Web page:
Please understand that while the spiritual content may not be what you expected, this series is written for Christians and nonChristians alike. This is the kind of book your daughter could give to a nonChristian who has no thought of God, and through reading Shaley’s experiences, can come to see God is also watching over her as well. Yours is the only letter of this kind I’ve received. The others from mothers and daughters have been very favorable.
Perhaps you lashed out at me so strongly because of your disappointment for your own daughter. I can understand that. We all want the best for our daughters. You should know how very hurtful your letter was. I pray over every book. “God, whom is this book written for? What person do you want to reach through it?” You’re right, I do know God’s power intimately. I’ve seen it in my own life. God’s power shines particularly strongly through the evil in this world—and that’s what I write about. I’ve received many letters from people who’ve come closer to God—or become a Christian in the first place—because of my books. They’ve seen evil. Perhaps they’ve lived it. Through my books they see how God shines through in such times. The level of spiritual content in each of my books is right for that character and that story.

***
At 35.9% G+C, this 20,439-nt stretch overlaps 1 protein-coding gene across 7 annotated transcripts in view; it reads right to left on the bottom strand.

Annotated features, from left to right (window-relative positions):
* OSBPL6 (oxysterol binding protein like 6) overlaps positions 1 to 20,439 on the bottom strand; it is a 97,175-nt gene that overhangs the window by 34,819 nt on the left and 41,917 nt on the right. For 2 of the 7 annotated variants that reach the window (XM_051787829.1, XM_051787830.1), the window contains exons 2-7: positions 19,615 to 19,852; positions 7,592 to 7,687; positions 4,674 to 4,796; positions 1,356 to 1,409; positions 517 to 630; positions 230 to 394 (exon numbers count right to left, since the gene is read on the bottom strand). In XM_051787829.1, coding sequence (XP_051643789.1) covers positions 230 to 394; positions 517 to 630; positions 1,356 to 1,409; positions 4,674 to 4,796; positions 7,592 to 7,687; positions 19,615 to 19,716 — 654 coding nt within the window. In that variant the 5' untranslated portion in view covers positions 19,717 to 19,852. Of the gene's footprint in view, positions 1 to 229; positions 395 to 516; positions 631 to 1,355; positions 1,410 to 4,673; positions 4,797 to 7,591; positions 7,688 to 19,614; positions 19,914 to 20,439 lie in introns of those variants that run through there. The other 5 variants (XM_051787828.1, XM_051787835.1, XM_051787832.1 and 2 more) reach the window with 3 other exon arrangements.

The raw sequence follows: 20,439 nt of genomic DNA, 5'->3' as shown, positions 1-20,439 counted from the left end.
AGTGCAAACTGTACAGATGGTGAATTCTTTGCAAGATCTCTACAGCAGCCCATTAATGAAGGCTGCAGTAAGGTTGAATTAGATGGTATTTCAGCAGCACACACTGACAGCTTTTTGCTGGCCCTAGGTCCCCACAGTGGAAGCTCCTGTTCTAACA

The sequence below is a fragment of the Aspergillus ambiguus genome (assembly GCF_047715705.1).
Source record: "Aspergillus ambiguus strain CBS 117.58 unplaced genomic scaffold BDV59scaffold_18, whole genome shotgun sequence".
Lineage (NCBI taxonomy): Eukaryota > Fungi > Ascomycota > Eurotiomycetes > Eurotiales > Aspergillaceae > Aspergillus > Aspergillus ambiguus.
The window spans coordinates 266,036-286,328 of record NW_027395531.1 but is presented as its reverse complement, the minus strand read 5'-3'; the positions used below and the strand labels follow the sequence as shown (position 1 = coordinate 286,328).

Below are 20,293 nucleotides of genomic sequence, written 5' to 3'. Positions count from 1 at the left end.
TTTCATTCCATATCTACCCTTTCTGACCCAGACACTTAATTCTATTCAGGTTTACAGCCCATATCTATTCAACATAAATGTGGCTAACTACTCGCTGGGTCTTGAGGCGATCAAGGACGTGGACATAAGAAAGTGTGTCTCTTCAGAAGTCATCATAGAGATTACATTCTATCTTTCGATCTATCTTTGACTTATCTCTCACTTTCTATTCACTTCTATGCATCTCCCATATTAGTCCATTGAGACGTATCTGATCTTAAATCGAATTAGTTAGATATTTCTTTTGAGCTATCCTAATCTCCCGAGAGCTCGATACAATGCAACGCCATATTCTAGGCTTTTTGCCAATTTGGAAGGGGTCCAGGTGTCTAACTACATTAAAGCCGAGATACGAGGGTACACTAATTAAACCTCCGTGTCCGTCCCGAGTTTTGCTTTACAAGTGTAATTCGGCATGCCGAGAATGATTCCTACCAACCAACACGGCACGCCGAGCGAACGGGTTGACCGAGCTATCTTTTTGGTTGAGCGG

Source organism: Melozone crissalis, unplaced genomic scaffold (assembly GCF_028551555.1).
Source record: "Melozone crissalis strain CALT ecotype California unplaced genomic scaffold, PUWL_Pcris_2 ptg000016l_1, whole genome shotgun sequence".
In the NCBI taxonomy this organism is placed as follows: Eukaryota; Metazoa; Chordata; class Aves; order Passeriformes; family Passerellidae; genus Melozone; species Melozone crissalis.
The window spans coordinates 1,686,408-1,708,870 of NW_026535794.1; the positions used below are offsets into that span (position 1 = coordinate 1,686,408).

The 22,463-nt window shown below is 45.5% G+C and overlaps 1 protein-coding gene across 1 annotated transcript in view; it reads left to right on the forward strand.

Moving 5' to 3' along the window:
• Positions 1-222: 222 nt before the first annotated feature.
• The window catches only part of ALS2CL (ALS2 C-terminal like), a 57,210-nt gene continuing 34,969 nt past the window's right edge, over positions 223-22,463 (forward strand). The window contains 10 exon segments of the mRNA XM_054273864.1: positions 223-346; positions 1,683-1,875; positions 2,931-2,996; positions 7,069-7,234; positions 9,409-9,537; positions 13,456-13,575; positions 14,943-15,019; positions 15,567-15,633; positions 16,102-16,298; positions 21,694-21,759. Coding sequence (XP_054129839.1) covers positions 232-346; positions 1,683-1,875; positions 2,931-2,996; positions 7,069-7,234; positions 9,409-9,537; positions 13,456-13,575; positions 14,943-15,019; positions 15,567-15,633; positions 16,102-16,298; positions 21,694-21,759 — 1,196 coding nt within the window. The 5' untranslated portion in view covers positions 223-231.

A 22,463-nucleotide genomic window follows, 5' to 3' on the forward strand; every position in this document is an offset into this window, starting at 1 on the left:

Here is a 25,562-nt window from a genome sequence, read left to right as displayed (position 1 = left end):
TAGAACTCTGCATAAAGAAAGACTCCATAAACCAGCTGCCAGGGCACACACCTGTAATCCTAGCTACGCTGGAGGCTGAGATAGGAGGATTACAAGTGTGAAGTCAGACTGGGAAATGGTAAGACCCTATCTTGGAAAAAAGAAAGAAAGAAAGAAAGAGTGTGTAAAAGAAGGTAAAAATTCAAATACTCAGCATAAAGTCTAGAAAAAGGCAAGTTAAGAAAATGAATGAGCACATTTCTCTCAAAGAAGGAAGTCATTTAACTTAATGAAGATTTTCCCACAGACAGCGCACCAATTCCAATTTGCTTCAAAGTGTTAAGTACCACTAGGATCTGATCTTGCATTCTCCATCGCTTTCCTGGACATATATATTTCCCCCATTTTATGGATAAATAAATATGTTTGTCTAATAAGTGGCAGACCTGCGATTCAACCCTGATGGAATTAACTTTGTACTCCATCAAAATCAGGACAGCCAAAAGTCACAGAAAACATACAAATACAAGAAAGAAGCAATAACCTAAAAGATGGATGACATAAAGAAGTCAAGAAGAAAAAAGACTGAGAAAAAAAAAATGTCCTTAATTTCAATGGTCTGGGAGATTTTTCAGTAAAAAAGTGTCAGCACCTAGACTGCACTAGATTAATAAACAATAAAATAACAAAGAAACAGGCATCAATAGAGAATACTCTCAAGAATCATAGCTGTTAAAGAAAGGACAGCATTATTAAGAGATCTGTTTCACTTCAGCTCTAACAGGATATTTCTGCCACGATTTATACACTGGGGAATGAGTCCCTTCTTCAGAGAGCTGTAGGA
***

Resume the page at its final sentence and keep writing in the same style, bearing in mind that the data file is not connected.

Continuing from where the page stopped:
The most hurtful thing you accused me of is “defiling” my own daughter—the last thing I’d ever want to do. I prayed daily as I wrote Always Watching. Did you pray before sending me your letter? I’m a mother, just like you. Perhaps suspense is simply not for you and your family. That’s fine. At the same time, thousands of other readers who enjoy suspense are uplifted by the message of God’s love woven through my stories.
Again, I’m very sorry you were so disappointed. Please send me your address so I can refund your daughter’s money.
Blessings to you and your family this Christmas season.
I did not receive a reply.
Two things I'm reminded of by this experience: (1) As a writer, I'll never please everyone. And sometimes people will outright attack me. (2) As a reader, I need to resist being judgmental of what another Christian author chooses to put in his/her book. That author's audience simply may not include me.
What do you think of my answer? Note: please don't lash out against the writer of this letter. I want to direct the comments toward ourselves. Would you have responded at all? What can you learn from this as a writer and/or reader?